Reviewed by Kathleen Kirby
Punk rock? Not my thing. At least until Friday night I surely didn’t think it was my “thing”. Then The Local happened. University of Michigan-Flint’s Department of Theatre and Dance opened the second half of its fall repertory offering with The Local, a chronicle of an incredible youth music scene that’s been at times both surviving and thriving in downtown Flint for nearly thirty years. Suddenly, I’m a fan!
Director Andrew Morton credits students in his collaborative playwriting class with producing this script after searching for a positive story about the city. They discovered the amazing story of Flint Local 432, which Morton describes as “an all-ages, substance free music venue that has lived in a variety of buildings in downtown Flint since the mid 1980s”. They set out to interview and talk to Flint Local insiders and found the hundreds of stories that, woven together, make up this vignette-style production.
Beginning in 2002, the story centers on one group of young musicians who serendipitously come together as a band even though they are individual performers with little experience in collaboration. Rick (Jordan Kinney) and Matt (Mark Vukelich) team up with Portugal (Carl Mizell) to hold auditions to complete the band. Although Gene (Connor Klee) and Jude (Shekinah Shazaam) are the only two who show up, they are recruited sound unheard. This is a ragtag but totally intriguing group, each with their own story of angst and trial, but united in a common desire to both make music and find acceptance.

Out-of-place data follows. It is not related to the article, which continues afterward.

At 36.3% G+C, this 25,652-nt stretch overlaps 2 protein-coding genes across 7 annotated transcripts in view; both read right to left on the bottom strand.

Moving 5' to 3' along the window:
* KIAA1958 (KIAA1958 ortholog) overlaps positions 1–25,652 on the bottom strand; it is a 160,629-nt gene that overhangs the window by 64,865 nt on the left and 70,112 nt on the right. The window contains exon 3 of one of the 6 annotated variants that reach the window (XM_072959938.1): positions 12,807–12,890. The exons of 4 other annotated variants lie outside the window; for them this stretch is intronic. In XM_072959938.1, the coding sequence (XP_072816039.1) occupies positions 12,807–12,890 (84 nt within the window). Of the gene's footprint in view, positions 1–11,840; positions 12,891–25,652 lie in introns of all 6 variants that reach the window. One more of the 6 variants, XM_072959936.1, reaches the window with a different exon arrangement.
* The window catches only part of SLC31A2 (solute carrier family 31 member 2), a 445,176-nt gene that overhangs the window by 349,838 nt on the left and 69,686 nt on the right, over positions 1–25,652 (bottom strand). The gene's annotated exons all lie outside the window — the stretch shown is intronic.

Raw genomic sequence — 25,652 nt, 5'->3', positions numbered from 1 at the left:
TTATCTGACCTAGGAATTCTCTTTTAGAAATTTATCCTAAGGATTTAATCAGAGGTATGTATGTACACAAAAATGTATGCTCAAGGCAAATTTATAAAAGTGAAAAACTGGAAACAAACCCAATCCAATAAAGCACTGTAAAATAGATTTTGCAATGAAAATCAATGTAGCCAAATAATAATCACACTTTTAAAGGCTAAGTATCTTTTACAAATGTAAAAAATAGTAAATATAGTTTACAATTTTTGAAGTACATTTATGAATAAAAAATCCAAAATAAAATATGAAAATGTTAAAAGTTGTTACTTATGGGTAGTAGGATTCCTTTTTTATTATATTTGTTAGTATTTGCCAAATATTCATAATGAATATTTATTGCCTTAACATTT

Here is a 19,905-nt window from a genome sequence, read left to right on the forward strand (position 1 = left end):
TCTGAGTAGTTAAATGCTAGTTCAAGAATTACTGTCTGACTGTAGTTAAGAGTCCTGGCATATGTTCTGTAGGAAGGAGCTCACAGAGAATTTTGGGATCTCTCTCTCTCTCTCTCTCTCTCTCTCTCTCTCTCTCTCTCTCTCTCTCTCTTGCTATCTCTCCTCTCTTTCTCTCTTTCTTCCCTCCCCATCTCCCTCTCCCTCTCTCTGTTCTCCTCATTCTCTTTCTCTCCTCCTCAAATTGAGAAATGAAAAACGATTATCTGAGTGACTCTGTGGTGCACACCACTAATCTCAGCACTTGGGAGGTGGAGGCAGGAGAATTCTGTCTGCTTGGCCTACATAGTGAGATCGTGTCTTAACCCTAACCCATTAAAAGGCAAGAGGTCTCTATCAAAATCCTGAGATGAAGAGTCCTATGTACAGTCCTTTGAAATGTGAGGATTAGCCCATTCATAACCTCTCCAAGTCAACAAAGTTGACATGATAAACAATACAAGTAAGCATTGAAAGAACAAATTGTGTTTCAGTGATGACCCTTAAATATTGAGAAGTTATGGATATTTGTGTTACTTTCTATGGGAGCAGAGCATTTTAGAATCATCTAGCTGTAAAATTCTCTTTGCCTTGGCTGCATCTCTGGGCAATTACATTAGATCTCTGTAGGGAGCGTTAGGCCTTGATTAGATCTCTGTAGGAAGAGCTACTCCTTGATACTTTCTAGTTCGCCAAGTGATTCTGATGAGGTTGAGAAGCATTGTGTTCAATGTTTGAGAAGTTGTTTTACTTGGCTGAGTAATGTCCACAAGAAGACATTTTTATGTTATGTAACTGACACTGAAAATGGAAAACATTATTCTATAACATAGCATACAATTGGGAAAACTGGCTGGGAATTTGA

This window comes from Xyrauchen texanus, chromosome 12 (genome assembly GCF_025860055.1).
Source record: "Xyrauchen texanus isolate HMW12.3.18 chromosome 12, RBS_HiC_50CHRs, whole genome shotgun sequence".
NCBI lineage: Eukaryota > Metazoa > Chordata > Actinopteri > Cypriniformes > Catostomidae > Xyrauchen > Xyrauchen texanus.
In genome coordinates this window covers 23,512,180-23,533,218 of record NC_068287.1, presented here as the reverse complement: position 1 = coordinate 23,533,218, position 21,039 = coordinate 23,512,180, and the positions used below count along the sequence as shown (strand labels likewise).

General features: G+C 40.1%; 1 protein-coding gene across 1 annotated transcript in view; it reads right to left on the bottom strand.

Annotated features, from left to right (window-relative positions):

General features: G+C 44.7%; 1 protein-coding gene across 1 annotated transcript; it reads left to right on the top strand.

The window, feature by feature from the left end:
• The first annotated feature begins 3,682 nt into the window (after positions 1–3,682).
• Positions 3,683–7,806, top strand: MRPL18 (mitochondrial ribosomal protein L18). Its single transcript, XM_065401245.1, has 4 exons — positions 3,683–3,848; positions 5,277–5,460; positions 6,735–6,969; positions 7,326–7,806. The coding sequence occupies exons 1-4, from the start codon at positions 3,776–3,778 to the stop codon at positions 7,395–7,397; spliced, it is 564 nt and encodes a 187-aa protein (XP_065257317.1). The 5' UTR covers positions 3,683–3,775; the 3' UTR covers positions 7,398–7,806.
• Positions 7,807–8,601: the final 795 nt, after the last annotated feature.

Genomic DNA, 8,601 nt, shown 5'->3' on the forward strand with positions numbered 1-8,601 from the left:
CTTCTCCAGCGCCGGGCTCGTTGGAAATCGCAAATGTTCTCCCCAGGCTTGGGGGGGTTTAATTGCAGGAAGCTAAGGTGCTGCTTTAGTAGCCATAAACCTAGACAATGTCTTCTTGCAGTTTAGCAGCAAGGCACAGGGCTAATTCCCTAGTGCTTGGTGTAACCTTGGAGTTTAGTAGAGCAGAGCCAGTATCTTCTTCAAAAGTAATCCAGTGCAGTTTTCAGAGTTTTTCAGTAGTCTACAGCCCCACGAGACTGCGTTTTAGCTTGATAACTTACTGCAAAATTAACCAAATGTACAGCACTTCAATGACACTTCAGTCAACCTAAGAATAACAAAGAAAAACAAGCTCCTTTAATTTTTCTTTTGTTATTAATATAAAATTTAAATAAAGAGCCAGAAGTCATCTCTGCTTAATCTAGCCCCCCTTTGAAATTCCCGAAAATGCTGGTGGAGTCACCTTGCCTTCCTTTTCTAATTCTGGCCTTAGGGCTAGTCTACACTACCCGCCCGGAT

Ten years separate Acts I and II, which allows the story to come full circle from its erratic beginnings. It follows the “band” through their individual problems as teens and revisits them again when the years have passed.
Vukelich maintains a somber attitude as teen Matt fights with his mother (Elisa Taylor) who fears for his safety in Flint, but then, as an adult, finds her a worthy confidant. Klee brings a desperate anxiousness to his dealings with his uncle Felix (Chazz Irwin) who thinks running the auto repair shop should trump Gene’s time spent with his beloved guitar, Amanda. His adult relationship with the real Amanda (Madaline Harkema) finds him fairly unchanged.
There’s Kinney who brings a sense of solidity to the rest followed by a disconnected adulthood that seems destined to bring him back to Flint. He’s the opposite of Mizell’s fitful, disturbed leader of the group, who only appears at ease with sometime girlfriend Kelly, played with spunk and charm by Elizabeth Taylor.
Accepted without condition will be Shazaam’s faultless portrayal of the gutsy lesbian drummer possessed of professional talent and her perfectly matched partner Riley (Annadelle Kimber).
Flint has always had its share of characters and the street corner protester Leonard (M. Ryan Szukhent) fits the bill perfectly. He offers comic relief of the first order.
With thirteen different locations making up the sets for Act I, and another eleven for Act II, this is a very mobile set. Watching these spaces fall into place is fascinating as is the onstage band, HAWK & SON, who play throughout the show between scenes. Kudos to this group: Chris Adams, Scott Grantham, John Guynn, and Mitch Socia.
So, if you’ve never heard of Flint Local 432, this show will educate and enthrall. It may even find you setting a course downtown to First Street one of these nights to see for yourself. The Local continues in repertory with performances on November 10, 16, 22, 23, & 24. For more information and tickets contact the box office at 810-237-6520 or online at http://www.umflint.edu/theatredance.